Archive for May, 2015

Kohl’s “Off Aisle” off-price experiment

Here’s a consolidation of a couple of recent RetailWire comments. The topic is Kohl’s announcement of a new small-format, off-price store called “Off Aisle by Kohl’s.” A lot of stores (Macy’s and others) are jumping on both bandwagons, and Kohl’s appears to be joining the parade. My question is whether the concept addresses a sales and merchandising opportunity, or simply the excess backup of e-commerce returns in its physical stores:

Kohl’s is the latest store to announce the opening of a small-format outlet store. Evidently the 30,000 square foot store in New Jersey will be a test, starting with the sale of “like-new” apparel, accessories and home goods. It sounds like the initial purpose is to liquidate returned goods, especially e-commerce purchases returned to brick-and-mortar stores. (Full disclosure: Of course I worked for Kohl’s until 2006, but all I know is what I read in the paper!) I agree that this can be a tough sell unless the returned goods are priced very aggressively compared to the layers of sales, discounts and “Kohl’s Cash” already available. And it will be interesting to see whether those overlapping discounts can be used in the Off Aisle store.

This may make sense because of the amount of web-only goods being returned to stores’ physical locations, and it should certainly be a low-cost operation — assuming the logistics are manageable. I’m speculating that Kohl’s needs a systemic way to liquidate e-commerce goods returned to its brick-and-mortar stores. I recently bought a spring jacket online that came in a color different than I expected, and returned it to my neighborhood store. Since Kohl’s doesn’t carry men’s spring jackets in its stores, how do they make these goods go away?

You can multiply my example by millions of similar transactions across over 1100 stores, if I’m guessing correctly. The question is whether Kohl’s can absorb the logistical costs of consolidating and moving these returns to each market’s “Off Aisle” store while pricing the goods as aggressively as they will need to sell the product. The pilot store will be a good opportunity to find out.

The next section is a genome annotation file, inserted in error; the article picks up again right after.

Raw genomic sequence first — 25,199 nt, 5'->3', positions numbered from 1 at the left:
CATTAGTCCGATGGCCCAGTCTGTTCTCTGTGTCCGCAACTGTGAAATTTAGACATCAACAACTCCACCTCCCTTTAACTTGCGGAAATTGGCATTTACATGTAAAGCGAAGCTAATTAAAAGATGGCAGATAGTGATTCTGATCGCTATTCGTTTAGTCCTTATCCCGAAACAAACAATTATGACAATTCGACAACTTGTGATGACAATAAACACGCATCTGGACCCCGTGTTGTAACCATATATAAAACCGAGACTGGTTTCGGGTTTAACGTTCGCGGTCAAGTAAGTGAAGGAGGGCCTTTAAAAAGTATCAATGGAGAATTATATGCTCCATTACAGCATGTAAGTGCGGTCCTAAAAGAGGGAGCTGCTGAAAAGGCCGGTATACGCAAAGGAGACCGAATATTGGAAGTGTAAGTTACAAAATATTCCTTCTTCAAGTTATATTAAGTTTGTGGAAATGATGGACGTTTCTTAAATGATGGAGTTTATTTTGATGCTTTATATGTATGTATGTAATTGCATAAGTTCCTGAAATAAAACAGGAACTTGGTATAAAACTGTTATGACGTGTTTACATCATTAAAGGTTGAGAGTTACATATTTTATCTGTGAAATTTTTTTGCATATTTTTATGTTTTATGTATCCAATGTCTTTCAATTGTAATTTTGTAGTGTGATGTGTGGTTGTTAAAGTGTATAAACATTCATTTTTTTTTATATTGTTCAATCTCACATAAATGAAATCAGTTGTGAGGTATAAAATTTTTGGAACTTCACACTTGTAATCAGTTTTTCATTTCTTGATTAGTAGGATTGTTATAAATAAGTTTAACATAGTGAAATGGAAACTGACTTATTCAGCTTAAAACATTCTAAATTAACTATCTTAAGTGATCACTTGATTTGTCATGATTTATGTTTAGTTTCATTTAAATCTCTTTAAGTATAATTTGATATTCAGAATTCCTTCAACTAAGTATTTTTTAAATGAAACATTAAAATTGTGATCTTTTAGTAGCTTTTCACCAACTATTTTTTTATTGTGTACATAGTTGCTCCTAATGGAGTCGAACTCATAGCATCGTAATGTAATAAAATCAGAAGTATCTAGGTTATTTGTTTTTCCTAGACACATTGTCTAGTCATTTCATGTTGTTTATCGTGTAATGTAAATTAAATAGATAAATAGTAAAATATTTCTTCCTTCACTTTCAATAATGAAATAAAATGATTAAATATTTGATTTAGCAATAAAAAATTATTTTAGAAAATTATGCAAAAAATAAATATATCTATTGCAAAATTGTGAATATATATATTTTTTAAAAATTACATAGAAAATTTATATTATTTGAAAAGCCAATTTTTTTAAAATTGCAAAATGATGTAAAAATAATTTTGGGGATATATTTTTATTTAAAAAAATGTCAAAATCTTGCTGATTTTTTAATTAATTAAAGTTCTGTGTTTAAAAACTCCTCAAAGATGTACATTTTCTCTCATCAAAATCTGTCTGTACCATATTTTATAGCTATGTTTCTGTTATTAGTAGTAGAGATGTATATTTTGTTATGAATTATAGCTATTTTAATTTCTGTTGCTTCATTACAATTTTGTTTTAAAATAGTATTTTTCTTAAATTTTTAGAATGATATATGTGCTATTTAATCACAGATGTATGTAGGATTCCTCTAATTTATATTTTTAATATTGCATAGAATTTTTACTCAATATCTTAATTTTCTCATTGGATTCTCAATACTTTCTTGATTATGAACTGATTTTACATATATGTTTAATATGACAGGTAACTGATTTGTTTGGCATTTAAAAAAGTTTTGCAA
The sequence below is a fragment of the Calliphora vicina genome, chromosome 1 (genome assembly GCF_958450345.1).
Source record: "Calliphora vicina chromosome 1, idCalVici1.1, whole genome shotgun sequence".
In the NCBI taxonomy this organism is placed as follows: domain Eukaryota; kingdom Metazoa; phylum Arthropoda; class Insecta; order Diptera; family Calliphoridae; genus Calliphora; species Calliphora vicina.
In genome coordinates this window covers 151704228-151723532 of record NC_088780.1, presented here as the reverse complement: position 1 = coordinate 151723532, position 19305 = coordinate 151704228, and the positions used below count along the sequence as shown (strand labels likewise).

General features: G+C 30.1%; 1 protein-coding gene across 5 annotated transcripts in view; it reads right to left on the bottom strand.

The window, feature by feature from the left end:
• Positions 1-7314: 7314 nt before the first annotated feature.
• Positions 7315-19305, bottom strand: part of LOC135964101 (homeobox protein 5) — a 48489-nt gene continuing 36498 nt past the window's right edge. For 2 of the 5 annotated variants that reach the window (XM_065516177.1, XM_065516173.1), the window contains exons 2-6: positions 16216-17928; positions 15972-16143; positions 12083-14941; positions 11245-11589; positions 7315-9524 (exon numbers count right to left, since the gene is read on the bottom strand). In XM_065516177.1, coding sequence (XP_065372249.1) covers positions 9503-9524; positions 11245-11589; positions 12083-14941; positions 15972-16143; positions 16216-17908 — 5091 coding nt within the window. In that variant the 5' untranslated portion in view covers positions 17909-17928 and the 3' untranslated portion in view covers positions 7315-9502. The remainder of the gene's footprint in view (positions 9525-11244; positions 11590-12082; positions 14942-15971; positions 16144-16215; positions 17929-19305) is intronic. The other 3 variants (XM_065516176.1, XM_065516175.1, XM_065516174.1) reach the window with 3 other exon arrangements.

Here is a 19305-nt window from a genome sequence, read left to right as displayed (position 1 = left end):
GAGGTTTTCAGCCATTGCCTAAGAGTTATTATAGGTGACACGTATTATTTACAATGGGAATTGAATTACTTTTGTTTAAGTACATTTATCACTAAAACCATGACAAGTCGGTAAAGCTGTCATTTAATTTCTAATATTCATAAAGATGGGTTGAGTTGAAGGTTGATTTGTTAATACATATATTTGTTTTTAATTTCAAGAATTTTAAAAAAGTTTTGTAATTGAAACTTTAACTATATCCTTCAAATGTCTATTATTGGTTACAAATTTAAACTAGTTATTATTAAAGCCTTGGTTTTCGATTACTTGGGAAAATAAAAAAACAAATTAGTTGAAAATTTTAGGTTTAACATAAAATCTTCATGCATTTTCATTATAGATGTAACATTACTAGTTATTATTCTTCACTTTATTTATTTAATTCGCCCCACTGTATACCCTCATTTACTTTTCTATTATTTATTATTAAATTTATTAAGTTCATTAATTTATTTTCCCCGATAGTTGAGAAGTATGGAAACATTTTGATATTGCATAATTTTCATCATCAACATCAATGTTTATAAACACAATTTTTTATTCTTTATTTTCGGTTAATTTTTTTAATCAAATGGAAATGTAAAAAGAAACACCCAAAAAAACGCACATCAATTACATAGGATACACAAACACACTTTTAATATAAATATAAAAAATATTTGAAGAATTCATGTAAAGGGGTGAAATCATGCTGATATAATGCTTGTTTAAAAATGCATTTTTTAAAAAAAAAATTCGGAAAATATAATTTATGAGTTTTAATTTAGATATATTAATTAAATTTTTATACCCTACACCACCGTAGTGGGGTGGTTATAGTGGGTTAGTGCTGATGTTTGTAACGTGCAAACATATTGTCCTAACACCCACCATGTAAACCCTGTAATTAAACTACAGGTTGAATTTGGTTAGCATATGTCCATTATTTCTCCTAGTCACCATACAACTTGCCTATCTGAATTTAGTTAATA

But if I were in the business of developing a new “small footprint” concept, I might start with a real strength of the Kohl’s business — fitness and active, athletic footwear, team apparel and other “healthy lifestyle” goods — and wrap it into a package that could profitably fill 10,000 square feet in a mall or power center.

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Target to national food brands: Your days may be numbered

I posted a comment in April about Target’s CEO (Brian Cornell) and his intention to reposition the grocery business toward fewer “commodities” and more specialized categories. This week, Target also announced that it will be taking the spotlight off of some of the best-known national brands in the food business as part of this evolution. While Target is overall starting to deliver better results (and that may be the big picture), most RetailWire panelists agreed with my point of view on this one:

This initiative ties to the “curated” approach that Mr. Cornell announced a month ago. It provides a greater focus on categories like snacks, coffee, craft beer, etc. and less attention paid to “commodity” items. My RetailWire comment at the time — that a “Trader Joe’s” approach to the business can undermine Target’s investment in being a destination food store — certainly applies to this news as well.

If Target makes it harder, not easier, for the grocery shopper to find everything on his or her list, doesn’t that signify a retreat from its investment? At the same time, it may represent a chance to reposition the total store away from food and toward the other areas where it aspires to gain share.

Which software should be tops on retailers’ shopping list?

There was a recent RetailWire discussion about developments in retail software intended to improve stores’ and websites’ logistics management. I felt that perhaps the most important — because it has the most impact on merchandise content — was missing from the conversation. Here’s my brief comment about location-based allocation software: